sand casting, shell-mold casting, vaccuum casting. Engine blocks and cylinder heads are parts using sand casting
Permanent mold casting (def, different types, examples of parts using this method)
molds that are used repeatedly and are designed so that the casting can easily be removed and the mold reused. Molds are made of metals that retain their strength at high temperatures. These have higher rates of cooling. Types: die casting, pressure casting
List of bulk deformation processes
forging, rolling, extrusion, drawing, swaging
COMPRESSIVE FORCES. Discrete parts are made with a set of dies; finishing processes usually necessary; performed at elevated temperatures
COMPRESSIVE FORCE. reduces the thickness via compressive forces applied through a set of rolls. Good surface finish.
COMPRESSIVE FORCE. Production of long lengths of solid or hollow products cut to length with constant cross sections, usually performed at elevated temperatures.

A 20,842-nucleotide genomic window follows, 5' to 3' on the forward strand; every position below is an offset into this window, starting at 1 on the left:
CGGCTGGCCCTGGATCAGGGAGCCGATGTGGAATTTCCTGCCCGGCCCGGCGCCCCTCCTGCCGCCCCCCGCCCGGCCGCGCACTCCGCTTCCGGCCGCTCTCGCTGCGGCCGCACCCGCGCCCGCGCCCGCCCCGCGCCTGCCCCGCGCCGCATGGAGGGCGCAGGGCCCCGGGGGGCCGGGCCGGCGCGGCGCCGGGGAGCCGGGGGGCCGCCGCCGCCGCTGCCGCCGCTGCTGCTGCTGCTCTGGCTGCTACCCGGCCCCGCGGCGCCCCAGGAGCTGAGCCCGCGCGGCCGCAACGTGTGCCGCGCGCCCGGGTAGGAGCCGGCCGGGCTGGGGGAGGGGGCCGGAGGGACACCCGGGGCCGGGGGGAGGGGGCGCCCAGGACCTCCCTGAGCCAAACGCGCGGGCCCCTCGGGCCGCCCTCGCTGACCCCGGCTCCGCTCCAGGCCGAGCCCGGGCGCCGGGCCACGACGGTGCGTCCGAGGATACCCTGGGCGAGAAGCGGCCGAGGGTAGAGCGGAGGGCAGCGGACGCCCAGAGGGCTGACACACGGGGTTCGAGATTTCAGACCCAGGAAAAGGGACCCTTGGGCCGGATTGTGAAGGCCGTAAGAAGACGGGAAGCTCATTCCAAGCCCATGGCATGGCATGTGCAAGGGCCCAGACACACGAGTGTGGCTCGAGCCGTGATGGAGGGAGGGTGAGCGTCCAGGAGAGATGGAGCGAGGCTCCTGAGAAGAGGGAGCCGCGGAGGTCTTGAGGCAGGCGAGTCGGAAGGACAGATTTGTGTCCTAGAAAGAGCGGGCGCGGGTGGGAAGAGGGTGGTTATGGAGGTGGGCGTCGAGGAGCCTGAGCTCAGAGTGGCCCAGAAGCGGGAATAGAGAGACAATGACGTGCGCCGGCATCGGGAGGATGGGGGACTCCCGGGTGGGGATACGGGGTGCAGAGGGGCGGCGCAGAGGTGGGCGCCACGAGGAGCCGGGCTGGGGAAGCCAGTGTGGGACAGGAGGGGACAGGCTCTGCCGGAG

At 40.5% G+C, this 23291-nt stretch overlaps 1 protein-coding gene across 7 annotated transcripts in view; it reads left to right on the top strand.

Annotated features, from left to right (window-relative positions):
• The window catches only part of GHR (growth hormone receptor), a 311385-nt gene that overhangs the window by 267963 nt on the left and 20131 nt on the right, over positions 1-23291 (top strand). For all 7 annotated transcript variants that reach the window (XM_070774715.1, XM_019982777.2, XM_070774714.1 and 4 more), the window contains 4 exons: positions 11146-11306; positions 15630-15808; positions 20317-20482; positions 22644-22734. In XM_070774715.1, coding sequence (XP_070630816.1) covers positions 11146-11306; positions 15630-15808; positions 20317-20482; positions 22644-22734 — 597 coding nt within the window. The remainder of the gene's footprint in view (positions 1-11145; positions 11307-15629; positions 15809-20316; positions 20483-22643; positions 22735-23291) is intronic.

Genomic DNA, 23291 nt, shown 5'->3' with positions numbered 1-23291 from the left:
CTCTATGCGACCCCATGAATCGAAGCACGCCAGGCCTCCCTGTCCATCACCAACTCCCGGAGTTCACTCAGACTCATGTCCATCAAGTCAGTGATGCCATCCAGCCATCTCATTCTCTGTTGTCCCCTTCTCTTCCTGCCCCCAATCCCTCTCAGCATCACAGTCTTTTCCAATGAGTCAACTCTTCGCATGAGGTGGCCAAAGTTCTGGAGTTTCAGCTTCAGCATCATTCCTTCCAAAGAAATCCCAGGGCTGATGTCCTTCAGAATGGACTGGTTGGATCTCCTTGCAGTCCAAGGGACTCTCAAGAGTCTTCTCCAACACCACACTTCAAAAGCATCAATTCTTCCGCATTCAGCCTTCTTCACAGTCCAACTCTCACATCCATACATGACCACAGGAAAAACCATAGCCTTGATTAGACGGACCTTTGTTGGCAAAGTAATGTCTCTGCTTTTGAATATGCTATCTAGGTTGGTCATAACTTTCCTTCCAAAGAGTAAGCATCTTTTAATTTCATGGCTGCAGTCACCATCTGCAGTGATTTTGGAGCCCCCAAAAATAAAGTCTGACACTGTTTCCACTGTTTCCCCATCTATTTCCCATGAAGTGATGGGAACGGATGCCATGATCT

TENSILE FORCE. Production of long rod, wire, and tubing, with round or various cross sections (smaller than extrusions); good surface finish.
COMPRESSIVE FORCE. When a rod or tube is reduced in diameter by the reciprocating radial movement of two or four dies (radial forging). Generally carried out at room temperature.
factors that contribute to dimensional inaccuracies (defects) in forging
Most are caused by material flow patterns into cavity. Excess material in web, die radii, mismatching of the dies
Roll of friction in forging
frictional forces at the die-workpiece interface oppose the outward flow of the material, causing barreling.
Effect of temperature on forging
material flows easier into die cavities,
Effect of friction in rolling
Without friction the rolls cannot pull the strip into the roll gap
Defects present in rolled materials
structural defects result from inclusions and impurities in the material or on the surface. Structural defects distort or affect the integrity of the rolled product. Called wavy edges and alligatoring
Defects in rolling
surface defects may result from inclusions and impurities in the material or on the surface. Structural defects are those that distort or affect the integrity of the rolled product. Called wavy edges and alligatoring